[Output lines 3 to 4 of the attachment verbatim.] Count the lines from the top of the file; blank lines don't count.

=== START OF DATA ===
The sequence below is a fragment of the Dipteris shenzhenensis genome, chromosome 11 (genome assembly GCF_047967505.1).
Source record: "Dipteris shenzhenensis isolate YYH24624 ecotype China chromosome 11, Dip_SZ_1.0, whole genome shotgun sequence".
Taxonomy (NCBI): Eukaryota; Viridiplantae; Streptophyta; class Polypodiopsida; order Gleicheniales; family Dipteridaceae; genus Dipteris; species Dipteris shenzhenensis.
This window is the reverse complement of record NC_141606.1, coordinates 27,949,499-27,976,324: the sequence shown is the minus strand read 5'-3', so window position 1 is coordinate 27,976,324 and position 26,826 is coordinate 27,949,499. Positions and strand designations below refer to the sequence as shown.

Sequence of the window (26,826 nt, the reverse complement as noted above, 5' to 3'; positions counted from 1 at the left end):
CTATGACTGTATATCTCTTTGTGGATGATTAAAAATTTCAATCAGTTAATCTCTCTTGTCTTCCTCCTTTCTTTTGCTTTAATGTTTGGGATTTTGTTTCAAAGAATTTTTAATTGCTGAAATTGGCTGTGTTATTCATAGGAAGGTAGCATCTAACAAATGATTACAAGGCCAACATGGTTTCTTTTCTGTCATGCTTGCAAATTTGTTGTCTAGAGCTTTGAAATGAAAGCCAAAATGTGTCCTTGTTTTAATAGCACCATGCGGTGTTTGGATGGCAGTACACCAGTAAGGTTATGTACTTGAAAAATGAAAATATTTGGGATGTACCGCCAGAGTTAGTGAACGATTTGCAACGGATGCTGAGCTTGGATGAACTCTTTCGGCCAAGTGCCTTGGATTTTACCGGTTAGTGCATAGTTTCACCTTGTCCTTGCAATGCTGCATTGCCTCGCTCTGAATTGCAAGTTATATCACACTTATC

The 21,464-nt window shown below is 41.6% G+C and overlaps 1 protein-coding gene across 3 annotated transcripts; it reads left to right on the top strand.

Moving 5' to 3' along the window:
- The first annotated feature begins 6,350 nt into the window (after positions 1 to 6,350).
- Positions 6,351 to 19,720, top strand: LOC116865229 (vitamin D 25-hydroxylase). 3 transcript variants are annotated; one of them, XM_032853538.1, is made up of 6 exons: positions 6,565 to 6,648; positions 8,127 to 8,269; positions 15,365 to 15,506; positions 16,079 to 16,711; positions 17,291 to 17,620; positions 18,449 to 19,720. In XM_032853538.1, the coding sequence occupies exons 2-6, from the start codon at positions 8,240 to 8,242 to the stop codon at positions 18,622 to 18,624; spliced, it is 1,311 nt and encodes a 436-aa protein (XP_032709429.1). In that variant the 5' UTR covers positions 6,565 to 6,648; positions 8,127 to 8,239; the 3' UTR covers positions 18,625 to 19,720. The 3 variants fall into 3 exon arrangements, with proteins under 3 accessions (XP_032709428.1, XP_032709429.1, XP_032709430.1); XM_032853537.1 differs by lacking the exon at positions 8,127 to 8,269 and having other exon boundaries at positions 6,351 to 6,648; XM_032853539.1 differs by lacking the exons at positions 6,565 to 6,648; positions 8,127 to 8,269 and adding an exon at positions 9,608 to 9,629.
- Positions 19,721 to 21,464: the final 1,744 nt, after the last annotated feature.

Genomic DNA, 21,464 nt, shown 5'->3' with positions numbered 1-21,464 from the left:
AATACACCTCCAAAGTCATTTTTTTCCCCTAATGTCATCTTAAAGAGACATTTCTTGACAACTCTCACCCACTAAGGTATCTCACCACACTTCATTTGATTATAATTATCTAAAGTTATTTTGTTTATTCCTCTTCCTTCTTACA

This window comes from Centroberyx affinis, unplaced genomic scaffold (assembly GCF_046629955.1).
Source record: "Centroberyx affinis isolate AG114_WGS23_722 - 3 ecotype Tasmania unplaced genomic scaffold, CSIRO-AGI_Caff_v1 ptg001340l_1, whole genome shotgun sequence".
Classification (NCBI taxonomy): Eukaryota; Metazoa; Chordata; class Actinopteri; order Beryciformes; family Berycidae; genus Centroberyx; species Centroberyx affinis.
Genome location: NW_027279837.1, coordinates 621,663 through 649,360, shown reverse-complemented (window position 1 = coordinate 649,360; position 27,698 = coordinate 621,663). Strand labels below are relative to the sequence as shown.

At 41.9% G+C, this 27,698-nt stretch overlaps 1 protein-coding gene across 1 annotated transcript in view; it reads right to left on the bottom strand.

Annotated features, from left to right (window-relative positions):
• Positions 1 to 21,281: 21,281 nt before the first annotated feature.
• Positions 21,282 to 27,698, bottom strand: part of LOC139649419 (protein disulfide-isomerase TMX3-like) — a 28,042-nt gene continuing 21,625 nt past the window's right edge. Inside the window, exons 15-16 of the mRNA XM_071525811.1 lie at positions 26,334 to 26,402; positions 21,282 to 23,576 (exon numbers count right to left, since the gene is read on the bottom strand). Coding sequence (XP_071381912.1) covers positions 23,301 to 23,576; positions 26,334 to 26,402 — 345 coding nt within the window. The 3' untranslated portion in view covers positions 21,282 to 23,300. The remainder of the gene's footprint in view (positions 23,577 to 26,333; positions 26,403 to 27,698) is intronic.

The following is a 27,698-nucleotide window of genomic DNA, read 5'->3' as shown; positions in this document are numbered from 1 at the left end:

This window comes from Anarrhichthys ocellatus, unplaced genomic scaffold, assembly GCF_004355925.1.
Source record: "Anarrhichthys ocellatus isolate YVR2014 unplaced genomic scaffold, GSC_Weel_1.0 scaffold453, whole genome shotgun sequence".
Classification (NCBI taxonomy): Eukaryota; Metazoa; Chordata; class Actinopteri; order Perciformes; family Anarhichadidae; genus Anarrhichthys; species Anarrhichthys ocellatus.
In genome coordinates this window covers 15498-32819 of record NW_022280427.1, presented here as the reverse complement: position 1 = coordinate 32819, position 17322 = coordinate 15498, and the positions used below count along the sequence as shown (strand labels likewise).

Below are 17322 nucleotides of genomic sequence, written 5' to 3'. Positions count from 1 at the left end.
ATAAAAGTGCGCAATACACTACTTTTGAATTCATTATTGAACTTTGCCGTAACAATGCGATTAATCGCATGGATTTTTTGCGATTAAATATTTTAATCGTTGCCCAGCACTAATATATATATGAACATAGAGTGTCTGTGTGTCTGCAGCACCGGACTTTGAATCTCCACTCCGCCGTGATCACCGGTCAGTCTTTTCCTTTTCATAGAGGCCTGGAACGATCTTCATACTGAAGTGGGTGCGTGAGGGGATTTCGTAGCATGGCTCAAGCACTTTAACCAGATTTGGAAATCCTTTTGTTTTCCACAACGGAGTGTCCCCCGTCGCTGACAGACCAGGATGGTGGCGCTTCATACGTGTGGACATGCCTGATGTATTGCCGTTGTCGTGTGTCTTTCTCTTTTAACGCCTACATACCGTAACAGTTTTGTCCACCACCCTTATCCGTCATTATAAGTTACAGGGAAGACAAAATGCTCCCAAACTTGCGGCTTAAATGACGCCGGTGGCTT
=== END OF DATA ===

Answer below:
Taxonomy (NCBI): Eukaryota; Viridiplantae; Streptophyta; class Polypodiopsida; order Gleicheniales; family Dipteridaceae; genus Dipteris; species Dipteris shenzhenensis.
This window is the reverse complement of record NC_141606.1, coordinates 27,949,499-27,976,324: the sequence shown is the minus strand read 5'-3', so window position 1 is coordinate 27,976,324 and position 26,826 is coordinate 27,949,499. Positions and strand designations below refer to the sequence as shown.